Use of Invasive Strategy in Non–ST-Segment Elevation Myocardial Infarction Is a Major Determinant of Improved Long-Term Survival: FAST-MI (French Registry of Acute Coronary Syndrome)

Study Questions:

What is the impact of an early invasive strategy on the outcome of patients presenting with non–ST-segment elevation myocardial infarction (NSTEMI)?

Methods:

The authors assessed the long-term outcome of 1,645 patients who presented with an NSTEMI to one of the 223 French hospitals participating in the FAST-MI trial over a 1-month period in 2005. Early invasive strategy was defined as performance of angiography during the initial hospitalization.

Results:

An invasive strategy was used in 80% of the 1,645 patients who presented with NSTEMI. Patients in the invasive group were younger (ages 67 vs. 80 years), less likely to be women (29% vs. 51%), and had a lower GRACE (Global Registry of Acute Coronary Events) risk score (137 vs. 178) compared with patients who were treated conservatively. Conservative therapy was associated with an increase in in-hospital mortality (13% vs. 2%) and blood transfusions (9.1% vs. 4.6%). Patients treated with invasive therapy had significantly lower 3-year all-cause mortality (17% vs. 60%; adjusted hazard ratio [HR], 0.44; 95% confidence interval [CI], 0.35-0.55) and cardiovascular death (8% vs. 36%; adjusted HR, 0.37; 95% CI, 0.27-0.50). The difference in mortality was observed when the analysis was restricted to patients who survived to hospital discharge or in propensity-matched analysis (62% vs. 43%; HR, 0.54; 95% CI, 0.40-0.74; p < 0.001).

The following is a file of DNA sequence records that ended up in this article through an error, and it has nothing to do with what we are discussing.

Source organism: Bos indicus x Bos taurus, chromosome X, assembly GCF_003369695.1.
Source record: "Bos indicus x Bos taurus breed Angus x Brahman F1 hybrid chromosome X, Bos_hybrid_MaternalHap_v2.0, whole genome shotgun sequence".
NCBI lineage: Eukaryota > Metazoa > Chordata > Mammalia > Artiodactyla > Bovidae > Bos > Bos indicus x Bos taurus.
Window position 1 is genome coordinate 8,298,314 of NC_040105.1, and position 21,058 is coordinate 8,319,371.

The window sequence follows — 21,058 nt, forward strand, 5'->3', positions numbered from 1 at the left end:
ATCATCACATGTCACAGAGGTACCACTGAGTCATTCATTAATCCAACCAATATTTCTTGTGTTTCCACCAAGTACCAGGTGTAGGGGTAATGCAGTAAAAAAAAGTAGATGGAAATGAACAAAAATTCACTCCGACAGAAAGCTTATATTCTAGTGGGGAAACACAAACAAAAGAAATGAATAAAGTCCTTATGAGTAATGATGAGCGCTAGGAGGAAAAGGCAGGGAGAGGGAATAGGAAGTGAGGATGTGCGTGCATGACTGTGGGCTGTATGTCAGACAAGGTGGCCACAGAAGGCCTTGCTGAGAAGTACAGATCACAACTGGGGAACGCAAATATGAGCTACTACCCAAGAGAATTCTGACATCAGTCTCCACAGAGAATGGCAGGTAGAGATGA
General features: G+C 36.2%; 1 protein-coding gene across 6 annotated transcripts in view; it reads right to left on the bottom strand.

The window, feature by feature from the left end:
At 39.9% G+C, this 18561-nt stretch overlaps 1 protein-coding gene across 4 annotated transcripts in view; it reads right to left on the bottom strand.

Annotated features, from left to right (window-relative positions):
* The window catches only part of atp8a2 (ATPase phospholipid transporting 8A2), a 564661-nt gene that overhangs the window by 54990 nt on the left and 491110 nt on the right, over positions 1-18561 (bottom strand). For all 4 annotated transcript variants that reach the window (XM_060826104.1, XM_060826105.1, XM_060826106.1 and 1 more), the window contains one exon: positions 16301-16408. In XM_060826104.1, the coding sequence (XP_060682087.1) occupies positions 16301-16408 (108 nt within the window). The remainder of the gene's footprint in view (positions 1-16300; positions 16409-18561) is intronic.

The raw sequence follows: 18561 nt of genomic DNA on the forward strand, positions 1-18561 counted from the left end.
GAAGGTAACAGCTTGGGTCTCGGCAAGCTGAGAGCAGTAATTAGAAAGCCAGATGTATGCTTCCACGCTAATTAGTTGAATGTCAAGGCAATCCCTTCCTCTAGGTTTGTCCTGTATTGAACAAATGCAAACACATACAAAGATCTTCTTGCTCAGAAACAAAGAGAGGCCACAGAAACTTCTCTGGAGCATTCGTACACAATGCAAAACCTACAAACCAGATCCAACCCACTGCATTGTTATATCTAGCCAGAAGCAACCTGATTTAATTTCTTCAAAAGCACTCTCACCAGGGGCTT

Conclusions:

The authors concluded that an invasive strategy is associated with a lower long-term mortality in patients with NSTEMI.

Perspective:

The benefit of early invasive therapy in patients with NSTEMI has been previously demonstrated in multiple meta-analyses and randomized controlled trials. This study demonstrates a dramatic reduction in mortality with an invasive strategy in patients with NSTEMI, although the magnitude of the benefit belies clinical plausibility. It seems likely that the study fails to completely adjust for confounders that influenced the choice of invasive versus conservative therapy.

Clinical Topics: Acute Coronary Syndromes

Keywords: Registries, Myocardial Infarction, Acute Coronary Syndrome, Hospital Mortality


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